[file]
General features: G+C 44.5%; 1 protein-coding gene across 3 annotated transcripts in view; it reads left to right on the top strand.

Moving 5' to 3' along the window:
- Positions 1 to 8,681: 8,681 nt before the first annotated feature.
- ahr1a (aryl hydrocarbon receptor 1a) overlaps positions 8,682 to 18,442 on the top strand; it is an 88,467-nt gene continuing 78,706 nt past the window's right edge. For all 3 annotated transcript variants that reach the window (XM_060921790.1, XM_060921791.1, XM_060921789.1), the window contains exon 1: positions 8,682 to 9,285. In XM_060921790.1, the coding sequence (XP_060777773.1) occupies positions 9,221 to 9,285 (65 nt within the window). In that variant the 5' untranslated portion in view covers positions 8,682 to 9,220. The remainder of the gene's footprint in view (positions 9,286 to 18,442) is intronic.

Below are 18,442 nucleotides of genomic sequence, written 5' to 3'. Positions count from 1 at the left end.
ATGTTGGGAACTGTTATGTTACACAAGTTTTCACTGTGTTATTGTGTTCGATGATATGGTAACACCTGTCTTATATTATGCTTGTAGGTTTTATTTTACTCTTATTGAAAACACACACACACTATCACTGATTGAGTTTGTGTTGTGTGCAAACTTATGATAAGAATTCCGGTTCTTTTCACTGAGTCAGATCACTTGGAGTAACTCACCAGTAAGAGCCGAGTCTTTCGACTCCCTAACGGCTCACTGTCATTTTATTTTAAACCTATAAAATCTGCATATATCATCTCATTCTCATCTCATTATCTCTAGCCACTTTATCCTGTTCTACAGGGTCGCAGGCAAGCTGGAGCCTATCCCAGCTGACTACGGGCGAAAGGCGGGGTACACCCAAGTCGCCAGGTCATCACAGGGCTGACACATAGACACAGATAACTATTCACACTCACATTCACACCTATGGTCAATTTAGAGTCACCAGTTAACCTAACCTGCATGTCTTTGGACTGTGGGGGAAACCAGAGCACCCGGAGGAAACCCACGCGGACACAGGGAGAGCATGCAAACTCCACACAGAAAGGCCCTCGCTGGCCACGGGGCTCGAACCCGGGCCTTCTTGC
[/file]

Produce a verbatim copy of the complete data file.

General features: G+C 44.5%; 1 protein-coding gene across 3 annotated transcripts in view; it reads left to right on the top strand.

Moving 5' to 3' along the window:
- Positions 1 to 8,681: 8,681 nt before the first annotated feature.
- ahr1a (aryl hydrocarbon receptor 1a) overlaps positions 8,682 to 18,442 on the top strand; it is an 88,467-nt gene continuing 78,706 nt past the window's right edge. For all 3 annotated transcript variants that reach the window (XM_060921790.1, XM_060921791.1, XM_060921789.1), the window contains exon 1: positions 8,682 to 9,285. In XM_060921790.1, the coding sequence (XP_060777773.1) occupies positions 9,221 to 9,285 (65 nt within the window). In that variant the 5' untranslated portion in view covers positions 8,682 to 9,220. The remainder of the gene's footprint in view (positions 9,286 to 18,442) is intronic.

Below are 18,442 nucleotides of genomic sequence, written 5' to 3'. Positions count from 1 at the left end.
ATGTTGGGAACTGTTATGTTACACAAGTTTTCACTGTGTTATTGTGTTCGATGATATGGTAACACCTGTCTTATATTATGCTTGTAGGTTTTATTTTACTCTTATTGAAAACACACACACACTATCACTGATTGAGTTTGTGTTGTGTGCAAACTTATGATAAGAATTCCGGTTCTTTTCACTGAGTCAGATCACTTGGAGTAACTCACCAGTAAGAGCCGAGTCTTTCGACTCCCTAACGGCTCACTGTCATTTTATTTTAAACCTATAAAATCTGCATATATCATCTCATTCTCATCTCATTATCTCTAGCCACTTTATCCTGTTCTACAGGGTCGCAGGCAAGCTGGAGCCTATCCCAGCTGACTACGGGCGAAAGGCGGGGTACACCCAAGTCGCCAGGTCATCACAGGGCTGACACATAGACACAGATAACTATTCACACTCACATTCACACCTATGGTCAATTTAGAGTCACCAGTTAACCTAACCTGCATGTCTTTGGACTGTGGGGGAAACCAGAGCACCCGGAGGAAACCCACGCGGACACAGGGAGAGCATGCAAACTCCACACAGAAAGGCCCTCGCTGGCCACGGGGCTCGAACCCGGGCCTTCTTGC